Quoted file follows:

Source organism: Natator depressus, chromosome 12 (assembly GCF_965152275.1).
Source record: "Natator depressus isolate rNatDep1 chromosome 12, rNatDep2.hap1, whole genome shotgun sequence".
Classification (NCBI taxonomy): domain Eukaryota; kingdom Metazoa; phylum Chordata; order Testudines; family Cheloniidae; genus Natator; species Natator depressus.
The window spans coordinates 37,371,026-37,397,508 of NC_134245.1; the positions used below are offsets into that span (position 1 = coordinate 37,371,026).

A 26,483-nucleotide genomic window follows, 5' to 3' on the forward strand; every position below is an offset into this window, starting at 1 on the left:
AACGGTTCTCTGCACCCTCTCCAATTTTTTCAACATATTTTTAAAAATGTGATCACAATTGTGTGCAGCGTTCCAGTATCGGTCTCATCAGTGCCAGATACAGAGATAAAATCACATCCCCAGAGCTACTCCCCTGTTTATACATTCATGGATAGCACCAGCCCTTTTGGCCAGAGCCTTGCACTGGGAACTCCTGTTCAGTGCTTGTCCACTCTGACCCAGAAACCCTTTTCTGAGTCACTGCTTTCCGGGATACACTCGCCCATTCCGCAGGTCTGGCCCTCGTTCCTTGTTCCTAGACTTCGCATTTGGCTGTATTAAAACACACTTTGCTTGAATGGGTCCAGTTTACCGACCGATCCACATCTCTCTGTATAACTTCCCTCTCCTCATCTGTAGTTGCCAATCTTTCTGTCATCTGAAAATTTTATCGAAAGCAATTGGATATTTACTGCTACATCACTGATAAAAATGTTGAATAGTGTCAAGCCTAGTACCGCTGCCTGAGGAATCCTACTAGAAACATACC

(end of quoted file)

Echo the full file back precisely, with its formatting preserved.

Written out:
Source organism: Natator depressus, chromosome 12 (assembly GCF_965152275.1).
Source record: "Natator depressus isolate rNatDep1 chromosome 12, rNatDep2.hap1, whole genome shotgun sequence".
Classification (NCBI taxonomy): domain Eukaryota; kingdom Metazoa; phylum Chordata; order Testudines; family Cheloniidae; genus Natator; species Natator depressus.
The window spans coordinates 37,371,026-37,397,508 of NC_134245.1; the positions used below are offsets into that span (position 1 = coordinate 37,371,026).

A 26,483-nucleotide genomic window follows, 5' to 3' on the forward strand; every position below is an offset into this window, starting at 1 on the left:
AACGGTTCTCTGCACCCTCTCCAATTTTTTCAACATATTTTTAAAAATGTGATCACAATTGTGTGCAGCGTTCCAGTATCGGTCTCATCAGTGCCAGATACAGAGATAAAATCACATCCCCAGAGCTACTCCCCTGTTTATACATTCATGGATAGCACCAGCCCTTTTGGCCAGAGCCTTGCACTGGGAACTCCTGTTCAGTGCTTGTCCACTCTGACCCAGAAACCCTTTTCTGAGTCACTGCTTTCCGGGATACACTCGCCCATTCCGCAGGTCTGGCCCTCGTTCCTTGTTCCTAGACTTCGCATTTGGCTGTATTAAAACACACTTTGCTTGAATGGGTCCAGTTTACCGACCGATCCACATCTCTCTGTATAACTTCCCTCTCCTCATCTGTAGTTGCCAATCTTTCTGTCATCTGAAAATTTTATCGAAAGCAATTGGATATTTACTGCTACATCACTGATAAAAATGTTGAATAGTGTCAAGCCTAGTACCGCTGCCTGAGGAATCCTACTAGAAACATACC